Why are we still making shows about stalking women in 2019? Isn’t the narrative that females need saving getting old and tired?

In the new Netflix show, You, Joe Goldberg, a New York bookstore manager becomes obsessed with a female customer named Guinevere Beck. In the show, Joe is narrating from the future as though Beck is dead. The show follows Joe and his efforts to go from stalker to boyfriend.

You is a tired show with a tired narrative and it’s time for Netflix to fund shows that don’t center on victim blaming but rather give women agency.

The show depicts narratives we have seen too many times before; obsessive male behaviour disguised as romantic love; women who need a male saviour; and rationalizing domestic and mental abuse as accepted traits found in relationships.

Joe claims Beck portrays a fake persona to everyone but him. He questions why she sleeps with losers or why she masturbates in front of a big window, if not for attention. Joe uses these examples to justify his reasoning for her murder.  

Farrah Khan is the manager of Ryerson’s Consent Comes First, Office of Sexual Violence Support and Education.  She is a nationally recognized advocate for addressing sexual assault with over two decades of experience.

(Aneta Rebiszewski/Ryersonian)

Khan tweeted about the show, stating that the actor, Penn Badgley, who plays Joe, is a grown version of Dan Humphrey from Gossip Girl — another character the actor has played.

I started thinking about Gossip Girl and how it follows the same narrative. Dan Humphrey was in love, which lead him to create a website that essentially was used to stalk Serena, his main love interest.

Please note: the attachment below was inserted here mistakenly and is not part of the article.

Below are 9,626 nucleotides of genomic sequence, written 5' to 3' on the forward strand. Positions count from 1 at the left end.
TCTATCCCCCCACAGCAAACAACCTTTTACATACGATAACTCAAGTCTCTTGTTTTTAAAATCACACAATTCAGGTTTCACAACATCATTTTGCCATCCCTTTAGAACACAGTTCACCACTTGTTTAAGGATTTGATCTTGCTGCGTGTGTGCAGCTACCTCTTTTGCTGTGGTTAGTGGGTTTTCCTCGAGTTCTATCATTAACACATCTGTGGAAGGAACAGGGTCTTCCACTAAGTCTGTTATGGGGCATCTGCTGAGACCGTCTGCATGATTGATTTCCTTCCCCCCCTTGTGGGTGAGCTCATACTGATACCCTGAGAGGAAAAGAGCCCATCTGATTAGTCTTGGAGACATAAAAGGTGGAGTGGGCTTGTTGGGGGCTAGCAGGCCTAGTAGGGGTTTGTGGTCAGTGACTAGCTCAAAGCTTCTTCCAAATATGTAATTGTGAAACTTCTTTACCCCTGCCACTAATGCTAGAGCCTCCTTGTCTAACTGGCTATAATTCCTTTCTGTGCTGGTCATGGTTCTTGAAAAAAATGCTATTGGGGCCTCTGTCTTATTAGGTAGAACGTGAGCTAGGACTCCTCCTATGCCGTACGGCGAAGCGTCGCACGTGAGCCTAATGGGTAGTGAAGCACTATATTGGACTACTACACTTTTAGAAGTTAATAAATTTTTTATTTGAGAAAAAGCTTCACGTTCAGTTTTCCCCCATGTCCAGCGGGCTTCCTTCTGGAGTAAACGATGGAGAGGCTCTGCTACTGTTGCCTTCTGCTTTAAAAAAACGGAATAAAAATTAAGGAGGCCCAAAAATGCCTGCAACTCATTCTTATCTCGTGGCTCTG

It is as though You picked up where Gossip Girl left off — only with a more psychotic tone.

One of the issues Khan found with the show You is how it made Beck a static character. The show doesn’t give her much of a narrative and Khan said it is disappointing that we have the ability to have TV shows and movies with more women-centric narratives yet shows like You choose to employ lazy storylines.  

On Jan. 15 Netflix released a movie called Is Only Mine. The narrative is the same as You, except the thriller’s main character is a cop who obsessively stalks his ex-girlfriend, said Khan.

So why does Netflix keep funding shows that have been done so many times before? Movies and TV shows are capable of being both entertaining and socially aware. Netflix would be wise to realize this. We need more women-centric shows, like Jessica Jones, Supergirl and Dumpling.

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